The film director stands in the blazing sun of the Kaduna afternoon. Mopping the sweat from his face, he motions for his newest discovery to take centre stage and deliver his lines to the crowd of extras assembled beneath the protective shade of the gateway arch. The camera man does a sweep of the scene to capture the moment as the star confidently rises from his seat to address his audience. The director leans in for a last-minute word of advice and his leading man nods his understanding before turning to provide the climatic speech. A brief pause for dramatic effect, and then, in a booming voice as warm as the afternoon sun, he calls out, “Sannuku! Lafiya! Oh, no! I messed that up!” The crowd erupts with laughter. The director shakes his head and makes a note to do some serious editing later on or maybe add this scene to the blooper reel.
So much for my film debut.
The film industry in Nigeria is a booming affair, ranking only behind the US and India in terms of production, according to some accounts. Local films run around the clock on the Africa Magic television channel, and shelves in the community shops are overflowing with new titles every month. With so many movies being produced, it should be no surprise that most of the films won’t merit Oscar consideration, with camera work that is shakier than an earthquake and acting that recalls the subtle craft of the Three Stooges. But putting aside the technical considerations, the stories are usually very entertaining, whether retelling old myths or attempting to create new ones. The combination of gangsters and lions might seem an unlikely one at first, but a healthy suspension of disbelief is often rewarded with a tale that would never make it to celluloid anywhere else in the world.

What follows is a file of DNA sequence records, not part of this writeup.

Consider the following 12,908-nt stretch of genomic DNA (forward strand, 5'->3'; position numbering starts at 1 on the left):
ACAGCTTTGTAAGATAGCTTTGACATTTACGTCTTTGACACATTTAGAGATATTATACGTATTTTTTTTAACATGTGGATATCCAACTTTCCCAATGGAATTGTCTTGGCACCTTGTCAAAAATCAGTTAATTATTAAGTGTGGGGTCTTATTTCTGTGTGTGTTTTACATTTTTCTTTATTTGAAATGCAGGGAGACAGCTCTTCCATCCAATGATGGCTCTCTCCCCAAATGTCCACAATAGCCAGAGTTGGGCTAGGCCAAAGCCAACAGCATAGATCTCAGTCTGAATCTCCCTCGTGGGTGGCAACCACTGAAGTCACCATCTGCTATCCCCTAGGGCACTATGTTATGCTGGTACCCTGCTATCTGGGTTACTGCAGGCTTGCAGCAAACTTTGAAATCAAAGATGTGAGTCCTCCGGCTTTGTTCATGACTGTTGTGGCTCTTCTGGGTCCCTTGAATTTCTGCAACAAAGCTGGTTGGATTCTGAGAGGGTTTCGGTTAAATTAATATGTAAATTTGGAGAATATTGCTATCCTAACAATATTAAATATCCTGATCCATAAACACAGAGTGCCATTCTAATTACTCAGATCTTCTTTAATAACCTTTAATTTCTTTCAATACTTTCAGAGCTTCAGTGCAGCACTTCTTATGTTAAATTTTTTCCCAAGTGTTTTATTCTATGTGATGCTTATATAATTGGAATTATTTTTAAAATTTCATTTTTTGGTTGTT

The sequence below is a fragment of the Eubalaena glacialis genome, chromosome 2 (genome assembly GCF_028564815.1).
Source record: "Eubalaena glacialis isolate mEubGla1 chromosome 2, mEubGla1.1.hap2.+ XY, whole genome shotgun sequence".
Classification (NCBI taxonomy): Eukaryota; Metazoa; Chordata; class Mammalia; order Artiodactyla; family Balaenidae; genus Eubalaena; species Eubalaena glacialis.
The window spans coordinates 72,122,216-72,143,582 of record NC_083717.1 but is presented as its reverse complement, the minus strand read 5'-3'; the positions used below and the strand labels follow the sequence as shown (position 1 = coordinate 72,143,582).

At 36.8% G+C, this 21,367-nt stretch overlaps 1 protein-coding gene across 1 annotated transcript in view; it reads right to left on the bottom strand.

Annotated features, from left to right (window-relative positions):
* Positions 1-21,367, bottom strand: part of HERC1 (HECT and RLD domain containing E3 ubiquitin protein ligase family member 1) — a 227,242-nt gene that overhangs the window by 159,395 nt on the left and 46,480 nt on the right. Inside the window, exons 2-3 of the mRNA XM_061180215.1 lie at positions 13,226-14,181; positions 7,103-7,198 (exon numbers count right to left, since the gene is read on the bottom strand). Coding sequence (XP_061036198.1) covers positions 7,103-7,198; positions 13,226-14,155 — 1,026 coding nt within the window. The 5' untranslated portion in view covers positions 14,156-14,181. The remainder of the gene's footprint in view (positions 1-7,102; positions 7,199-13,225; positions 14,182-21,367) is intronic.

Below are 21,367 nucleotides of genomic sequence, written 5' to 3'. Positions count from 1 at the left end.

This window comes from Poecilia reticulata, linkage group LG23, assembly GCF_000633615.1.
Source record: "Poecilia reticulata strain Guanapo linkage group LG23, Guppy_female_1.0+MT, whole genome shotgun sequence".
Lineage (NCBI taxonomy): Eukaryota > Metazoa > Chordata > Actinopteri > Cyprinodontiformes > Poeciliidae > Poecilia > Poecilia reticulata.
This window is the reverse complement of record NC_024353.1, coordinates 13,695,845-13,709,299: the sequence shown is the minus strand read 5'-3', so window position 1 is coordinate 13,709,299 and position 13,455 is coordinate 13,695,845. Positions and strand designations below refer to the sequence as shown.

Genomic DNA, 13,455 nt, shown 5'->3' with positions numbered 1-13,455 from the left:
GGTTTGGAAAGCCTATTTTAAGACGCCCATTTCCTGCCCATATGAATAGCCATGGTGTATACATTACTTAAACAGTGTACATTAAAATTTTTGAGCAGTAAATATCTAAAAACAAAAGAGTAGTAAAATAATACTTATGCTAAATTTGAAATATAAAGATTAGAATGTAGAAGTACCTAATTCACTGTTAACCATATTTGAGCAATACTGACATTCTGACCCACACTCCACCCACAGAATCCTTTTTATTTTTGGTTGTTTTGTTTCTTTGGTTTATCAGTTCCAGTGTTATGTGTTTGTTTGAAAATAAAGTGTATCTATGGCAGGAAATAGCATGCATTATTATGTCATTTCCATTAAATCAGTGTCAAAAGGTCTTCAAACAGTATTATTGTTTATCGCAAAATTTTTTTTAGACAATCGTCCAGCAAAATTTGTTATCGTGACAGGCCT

My introduction to Nollywood happened last weekend when Kristel invited me to the release party for her first film – Called to Missions. She had been asked to star in the film over a year ago through an acquaintance who knew people in the movie industry. Her role as a development worker in the film benefited from her actual experience of working in the field, and she impressed the director so much that her role was expanded through later shoots. During the course of my time in Nigeria, I heard many times about the progress that was being made on getting the film ready to be launched, but delays pushed the release date back repeatedly, until it seemed that it would be unlikely that we would see the film before we left the country in November. When told of her departure date, the director assured Kristel that it would be ready in time, so a party was planned and Kristel extended invitations to a handful of her closest friends.
As with most things in Nigeria, the event turned out to be quite different than expected. Instead of a simple occasion where DVDs would be handed out after the requisite speeches and thank you’s, we arrived to find that the director had a different agenda in mind. Apologizing from the start that the DVD was still not completed and would not be available for us to take away, he was determined that the event should not go to waste, so he decided that it would be filmed and incorporated into the final cut of the movie or at least form part of the documentary that he wanted to complete that would chronicle the making of the film. These would all be details that would presumably be worked out at some other time .